Explainer: Help! I hate practicing on carpet, but I want a home practice. What can I do?

A view of my mat folded over to show the LifeBoard base layer

This post is for the yogi who wants to build a home practice but can’t stand practicing on carpet. So often in yoga, there’s no easy answer to the “how can I . . . ?” question. In this case, I think there is a relatively straightforward answer to the question, “How can I make practicing on carpet feel better?”

Answer: Buy two pieces of interlocking plastic called the LifeBoard.

I heard about this product — which is made specifically for yoga and Pilates — through someone’s comment posted last year on the Ashtanga Yoga: Ann Arbor Facebook page (a great Facebook yoga page to “like,” by the way).

I’ve been using this board for a few months now, and I think it’s not an exaggeration to say it has eliminated my complaints about practicing on carpet — in particular, the inevitable hills and valleys you get on the mat when you’re not practicing on a hardwood or cork floor. Do I still prefer to practice on beautiful hardwood floors? Absolutely. But that’s become merely an aesthetic consideration.

Here’s how the two pieces of the board look from the underside (in case you’re wondering, that’s our brown couch peeking through the middle):

LifeBoard -- two pieces upright, view from the underside

The way you hook them together is to hold on to the handles of the boards with the undersides facing you, and draw the boards away from you as you interlock the jagged edges in the center.

Then you lay that on the floor. I set my black mat on top of the board, and drape my Mysore rug on top of that. The completed board is just big enough for my mat:

LifeBoard -- with my mat and rug on top (you see a sliver of the board extend beyond the mat)

Now, if you have one of those extra wide John Friend Manduka mats (not sure what the fate of those mats will be, by the way), this would probably not work. Ditto for anyone with an extra long mat.

Here are the board’s specs from the LifeBoard website:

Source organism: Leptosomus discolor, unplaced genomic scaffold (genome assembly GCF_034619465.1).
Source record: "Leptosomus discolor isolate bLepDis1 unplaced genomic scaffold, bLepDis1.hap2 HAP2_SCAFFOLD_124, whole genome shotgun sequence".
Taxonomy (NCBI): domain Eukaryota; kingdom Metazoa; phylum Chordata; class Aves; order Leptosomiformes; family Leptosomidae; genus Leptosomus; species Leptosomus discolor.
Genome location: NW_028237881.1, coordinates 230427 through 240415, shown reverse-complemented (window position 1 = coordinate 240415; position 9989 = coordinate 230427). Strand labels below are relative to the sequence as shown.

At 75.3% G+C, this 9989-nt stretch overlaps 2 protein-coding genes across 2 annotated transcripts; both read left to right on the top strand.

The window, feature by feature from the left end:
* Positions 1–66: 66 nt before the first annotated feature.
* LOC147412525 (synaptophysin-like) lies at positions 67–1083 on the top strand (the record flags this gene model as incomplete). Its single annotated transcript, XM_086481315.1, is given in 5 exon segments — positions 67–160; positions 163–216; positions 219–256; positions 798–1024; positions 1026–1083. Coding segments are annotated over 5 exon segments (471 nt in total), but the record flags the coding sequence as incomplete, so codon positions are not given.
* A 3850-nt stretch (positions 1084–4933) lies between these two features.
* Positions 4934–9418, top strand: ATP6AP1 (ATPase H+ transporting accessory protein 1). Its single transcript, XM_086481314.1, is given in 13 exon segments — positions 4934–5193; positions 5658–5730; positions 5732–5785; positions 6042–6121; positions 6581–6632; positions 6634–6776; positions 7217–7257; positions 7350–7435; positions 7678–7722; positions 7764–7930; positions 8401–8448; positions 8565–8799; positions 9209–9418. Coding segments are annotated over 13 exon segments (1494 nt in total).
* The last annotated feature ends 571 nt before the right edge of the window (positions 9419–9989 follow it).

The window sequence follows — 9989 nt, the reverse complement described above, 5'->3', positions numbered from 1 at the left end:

• Non-skid top surface prevents yoga mat from slipping on the LifeBoard yoga floor
  • Cleated bottom surface prevents the LifeBoard yoga floor from slipping on carpet
  • Made of recyclable high-density polyethylene (HDPE) and shipped in boxes made of 100% recycled material. The black LifeBoard uses 50% recycled material.
  • Several dollars from each purchase goes to a nonprofit organization called Skyline Center in Clinton, IA. They provide rehabilitation services and work programs for disabled adults. They do the shipping and handling for us.
  • Made in the U.S.A.
  • 73” L x 28 3/4” W x 5/8” H (assembled) – just a little larger than a standard yoga mat
  • Lightweight – approximately 8.5 lbs per panel, 17 lbs total

In an Ashtanga primary series practice, I don’t think there are many considerations that need to be taken into account, except that I’d imagine newer practitioners need to be extra careful in garbha pindasana rolls and in chakrasana. In second series, you’re over the edge of the board in parsva dhanurasana, and in nakrasana you’re jumping off the board, but neither of those situations seems to be a problem.

The other part of the equation for not minding practicing on carpet, of course, is tristana — the focus on the pose, the breath/bandhas and the dristi. With that level of focus, your surroundings sort of melt away anyway, right?

© and Rose Tantraphol, 2012. Unauthorized use and/or duplication of this material without express and written permission from this blog’s author and/or owner is strictly prohibited. Excerpts and links may be used, provided that full and clear credit is given to with appropriate and specific direction to the original content. Explainer: Should I buy my own yoga mat if I’m just getting started in yoga?